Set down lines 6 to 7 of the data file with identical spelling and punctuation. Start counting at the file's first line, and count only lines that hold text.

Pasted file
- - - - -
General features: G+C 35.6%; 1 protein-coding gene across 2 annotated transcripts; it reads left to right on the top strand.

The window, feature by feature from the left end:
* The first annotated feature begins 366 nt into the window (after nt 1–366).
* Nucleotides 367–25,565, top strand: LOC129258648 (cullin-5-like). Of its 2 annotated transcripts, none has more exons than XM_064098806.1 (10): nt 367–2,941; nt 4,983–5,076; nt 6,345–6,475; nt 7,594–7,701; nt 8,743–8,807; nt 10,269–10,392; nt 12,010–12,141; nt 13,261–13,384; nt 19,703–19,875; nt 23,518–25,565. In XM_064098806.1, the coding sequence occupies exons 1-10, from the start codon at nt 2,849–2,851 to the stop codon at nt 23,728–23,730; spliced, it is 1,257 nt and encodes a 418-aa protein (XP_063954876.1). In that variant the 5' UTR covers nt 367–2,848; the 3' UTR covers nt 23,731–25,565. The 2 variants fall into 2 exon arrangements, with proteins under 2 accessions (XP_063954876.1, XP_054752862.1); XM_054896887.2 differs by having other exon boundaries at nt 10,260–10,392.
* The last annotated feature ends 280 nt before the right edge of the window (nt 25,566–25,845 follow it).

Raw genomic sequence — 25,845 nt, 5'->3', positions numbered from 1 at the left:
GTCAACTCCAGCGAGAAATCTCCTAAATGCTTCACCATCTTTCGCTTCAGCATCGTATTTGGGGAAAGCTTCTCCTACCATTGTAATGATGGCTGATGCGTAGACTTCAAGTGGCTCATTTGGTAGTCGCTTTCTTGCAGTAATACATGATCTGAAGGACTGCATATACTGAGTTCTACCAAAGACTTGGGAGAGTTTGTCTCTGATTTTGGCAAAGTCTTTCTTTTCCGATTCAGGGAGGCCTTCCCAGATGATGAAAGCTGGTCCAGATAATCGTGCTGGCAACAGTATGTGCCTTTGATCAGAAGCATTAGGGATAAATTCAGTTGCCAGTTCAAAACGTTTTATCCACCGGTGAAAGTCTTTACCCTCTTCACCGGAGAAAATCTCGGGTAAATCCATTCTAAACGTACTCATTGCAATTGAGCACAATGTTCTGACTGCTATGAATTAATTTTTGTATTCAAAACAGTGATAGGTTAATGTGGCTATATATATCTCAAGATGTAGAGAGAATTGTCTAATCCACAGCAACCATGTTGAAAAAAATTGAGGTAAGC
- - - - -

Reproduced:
Raw genomic sequence — 25,845 nt, 5'->3', positions numbered from 1 at the left:
GTCAACTCCAGCGAGAAATCTCCTAAATGCTTCACCATCTTTCGCTTCAGCATCGTATTTGGGGAAAGCTTCTCCTACCATTGTAATGATGGCTGATGCGTAGACTTCAAGTGGCTCATTTGGTAGTCGCTTTCTTGCAGTAATACATGATCTGAAGGACTGCATATACTGAGTTCTACCAAAGACTTGGGAGAGTTTGTCTCTGATTTTGGCAAAGTCTTTCTTTTCCGATTCAGGGAGGCCTTCCCAGATGATGAAAGCTGGTCCAGATAATCGTGCTGGCAACAGTATGTGCCTTTGATCAGAAGCATTAGGGATAAATTCAGTTGCCAGTTCAAAACGTTTTATCCACCGGTGAAAGTCTTTACCCTCTTCACCGGAGAAAATCTCGGGTAAATCCATTCTAAACGTACTCATTGCAATTGAGCACAATGTTCTGACTGCTATGAATTAATTTTTGTATTCAAAACAGTGATAGGTTAATGTGGCTATATATATCTCAAGATGTAGAGAGAATTGTCTAATCCACAGCAACCATGTTGAAAAAAATTGAGGTAAGC